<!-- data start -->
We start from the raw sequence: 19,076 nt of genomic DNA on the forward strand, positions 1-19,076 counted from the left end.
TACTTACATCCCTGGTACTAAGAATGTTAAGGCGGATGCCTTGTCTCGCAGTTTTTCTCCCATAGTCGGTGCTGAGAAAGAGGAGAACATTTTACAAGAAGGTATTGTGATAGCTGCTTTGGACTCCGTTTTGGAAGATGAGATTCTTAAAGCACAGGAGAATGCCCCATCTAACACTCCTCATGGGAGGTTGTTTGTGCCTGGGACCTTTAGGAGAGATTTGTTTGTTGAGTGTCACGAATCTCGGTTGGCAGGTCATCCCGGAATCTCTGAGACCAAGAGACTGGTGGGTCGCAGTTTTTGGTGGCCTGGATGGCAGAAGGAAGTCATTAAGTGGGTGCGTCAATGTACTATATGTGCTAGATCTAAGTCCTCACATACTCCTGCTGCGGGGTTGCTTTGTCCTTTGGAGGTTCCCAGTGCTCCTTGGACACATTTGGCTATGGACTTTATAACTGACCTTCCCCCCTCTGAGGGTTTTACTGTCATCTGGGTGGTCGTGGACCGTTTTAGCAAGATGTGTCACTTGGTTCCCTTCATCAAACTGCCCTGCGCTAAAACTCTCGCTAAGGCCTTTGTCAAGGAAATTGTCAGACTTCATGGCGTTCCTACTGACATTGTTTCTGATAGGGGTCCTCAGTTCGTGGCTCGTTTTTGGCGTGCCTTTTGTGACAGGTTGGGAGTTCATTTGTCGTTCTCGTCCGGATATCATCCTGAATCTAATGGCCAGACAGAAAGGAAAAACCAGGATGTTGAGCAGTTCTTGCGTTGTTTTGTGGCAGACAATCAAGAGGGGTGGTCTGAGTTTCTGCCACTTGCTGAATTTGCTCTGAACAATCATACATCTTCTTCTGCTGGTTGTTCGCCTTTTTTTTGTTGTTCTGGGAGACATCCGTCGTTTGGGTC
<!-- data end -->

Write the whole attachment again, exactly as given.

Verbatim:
We start from the raw sequence: 19,076 nt of genomic DNA on the forward strand, positions 1-19,076 counted from the left end.
TACTTACATCCCTGGTACTAAGAATGTTAAGGCGGATGCCTTGTCTCGCAGTTTTTCTCCCATAGTCGGTGCTGAGAAAGAGGAGAACATTTTACAAGAAGGTATTGTGATAGCTGCTTTGGACTCCGTTTTGGAAGATGAGATTCTTAAAGCACAGGAGAATGCCCCATCTAACACTCCTCATGGGAGGTTGTTTGTGCCTGGGACCTTTAGGAGAGATTTGTTTGTTGAGTGTCACGAATCTCGGTTGGCAGGTCATCCCGGAATCTCTGAGACCAAGAGACTGGTGGGTCGCAGTTTTTGGTGGCCTGGATGGCAGAAGGAAGTCATTAAGTGGGTGCGTCAATGTACTATATGTGCTAGATCTAAGTCCTCACATACTCCTGCTGCGGGGTTGCTTTGTCCTTTGGAGGTTCCCAGTGCTCCTTGGACACATTTGGCTATGGACTTTATAACTGACCTTCCCCCCTCTGAGGGTTTTACTGTCATCTGGGTGGTCGTGGACCGTTTTAGCAAGATGTGTCACTTGGTTCCCTTCATCAAACTGCCCTGCGCTAAAACTCTCGCTAAGGCCTTTGTCAAGGAAATTGTCAGACTTCATGGCGTTCCTACTGACATTGTTTCTGATAGGGGTCCTCAGTTCGTGGCTCGTTTTTGGCGTGCCTTTTGTGACAGGTTGGGAGTTCATTTGTCGTTCTCGTCCGGATATCATCCTGAATCTAATGGCCAGACAGAAAGGAAAAACCAGGATGTTGAGCAGTTCTTGCGTTGTTTTGTGGCAGACAATCAAGAGGGGTGGTCTGAGTTTCTGCCACTTGCTGAATTTGCTCTGAACAATCATACATCTTCTTCTGCTGGTTGTTCGCCTTTTTTTTGTTGTTCTGGGAGACATCCGTCGTTTGGGTC